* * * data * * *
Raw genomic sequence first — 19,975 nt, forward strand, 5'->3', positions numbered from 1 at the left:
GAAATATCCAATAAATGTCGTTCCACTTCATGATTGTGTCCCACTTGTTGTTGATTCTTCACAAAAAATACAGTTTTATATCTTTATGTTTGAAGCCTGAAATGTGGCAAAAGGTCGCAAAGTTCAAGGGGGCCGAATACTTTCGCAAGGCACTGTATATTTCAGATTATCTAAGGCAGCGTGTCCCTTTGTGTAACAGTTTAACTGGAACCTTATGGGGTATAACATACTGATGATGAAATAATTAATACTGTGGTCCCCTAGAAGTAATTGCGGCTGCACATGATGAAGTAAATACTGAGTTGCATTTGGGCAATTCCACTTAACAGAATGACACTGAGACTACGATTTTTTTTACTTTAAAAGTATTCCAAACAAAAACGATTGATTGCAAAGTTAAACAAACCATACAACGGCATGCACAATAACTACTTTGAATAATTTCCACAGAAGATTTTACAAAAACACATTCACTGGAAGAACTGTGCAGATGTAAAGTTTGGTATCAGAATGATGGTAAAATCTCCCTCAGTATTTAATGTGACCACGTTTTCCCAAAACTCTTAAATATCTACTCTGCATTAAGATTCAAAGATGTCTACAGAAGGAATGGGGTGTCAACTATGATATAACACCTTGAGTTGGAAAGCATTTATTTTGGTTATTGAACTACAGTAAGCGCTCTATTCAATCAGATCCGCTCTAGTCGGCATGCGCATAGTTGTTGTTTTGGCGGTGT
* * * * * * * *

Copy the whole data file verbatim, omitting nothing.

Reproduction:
Raw genomic sequence first — 19,975 nt, forward strand, 5'->3', positions numbered from 1 at the left:
GAAATATCCAATAAATGTCGTTCCACTTCATGATTGTGTCCCACTTGTTGTTGATTCTTCACAAAAAATACAGTTTTATATCTTTATGTTTGAAGCCTGAAATGTGGCAAAAGGTCGCAAAGTTCAAGGGGGCCGAATACTTTCGCAAGGCACTGTATATTTCAGATTATCTAAGGCAGCGTGTCCCTTTGTGTAACAGTTTAACTGGAACCTTATGGGGTATAACATACTGATGATGAAATAATTAATACTGTGGTCCCCTAGAAGTAATTGCGGCTGCACATGATGAAGTAAATACTGAGTTGCATTTGGGCAATTCCACTTAACAGAATGACACTGAGACTACGATTTTTTTTACTTTAAAAGTATTCCAAACAAAAACGATTGATTGCAAAGTTAAACAAACCATACAACGGCATGCACAATAACTACTTTGAATAATTTCCACAGAAGATTTTACAAAAACACATTCACTGGAAGAACTGTGCAGATGTAAAGTTTGGTATCAGAATGATGGTAAAATCTCCCTCAGTATTTAATGTGACCACGTTTTCCCAAAACTCTTAAATATCTACTCTGCATTAAGATTCAAAGATGTCTACAGAAGGAATGGGGTGTCAACTATGATATAACACCTTGAGTTGGAAAGCATTTATTTTGGTTATTGAACTACAGTAAGCGCTCTATTCAATCAGATCCGCTCTAGTCGGCATGCGCATAGTTGTTGTTTTGGCGGTGT